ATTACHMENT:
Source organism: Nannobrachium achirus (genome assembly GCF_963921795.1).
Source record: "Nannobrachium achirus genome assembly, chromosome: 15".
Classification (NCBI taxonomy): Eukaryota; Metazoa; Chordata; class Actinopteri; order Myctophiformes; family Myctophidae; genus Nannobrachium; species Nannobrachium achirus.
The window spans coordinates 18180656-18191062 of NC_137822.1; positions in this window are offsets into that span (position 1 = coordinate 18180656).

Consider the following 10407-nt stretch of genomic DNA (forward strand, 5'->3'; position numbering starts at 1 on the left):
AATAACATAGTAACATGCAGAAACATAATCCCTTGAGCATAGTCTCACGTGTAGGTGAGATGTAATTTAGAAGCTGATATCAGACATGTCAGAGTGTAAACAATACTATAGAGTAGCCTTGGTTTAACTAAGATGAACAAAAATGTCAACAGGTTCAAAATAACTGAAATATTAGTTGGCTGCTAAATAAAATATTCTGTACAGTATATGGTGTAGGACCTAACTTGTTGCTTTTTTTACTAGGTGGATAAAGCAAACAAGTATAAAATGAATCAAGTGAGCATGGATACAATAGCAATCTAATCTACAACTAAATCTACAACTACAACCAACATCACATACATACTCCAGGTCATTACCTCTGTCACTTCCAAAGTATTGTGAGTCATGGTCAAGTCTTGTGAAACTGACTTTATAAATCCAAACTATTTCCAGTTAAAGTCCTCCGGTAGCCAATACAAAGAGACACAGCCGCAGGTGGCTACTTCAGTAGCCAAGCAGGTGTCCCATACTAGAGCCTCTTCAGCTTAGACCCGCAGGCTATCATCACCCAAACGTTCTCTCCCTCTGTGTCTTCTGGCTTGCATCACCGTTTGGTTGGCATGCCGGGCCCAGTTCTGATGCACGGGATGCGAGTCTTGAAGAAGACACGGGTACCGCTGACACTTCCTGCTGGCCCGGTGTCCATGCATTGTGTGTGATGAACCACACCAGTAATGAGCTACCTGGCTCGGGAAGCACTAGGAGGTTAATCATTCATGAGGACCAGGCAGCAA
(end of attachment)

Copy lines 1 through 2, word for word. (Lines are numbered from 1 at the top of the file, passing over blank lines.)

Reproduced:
Source organism: Nannobrachium achirus (genome assembly GCF_963921795.1).
Source record: "Nannobrachium achirus genome assembly, chromosome: 15".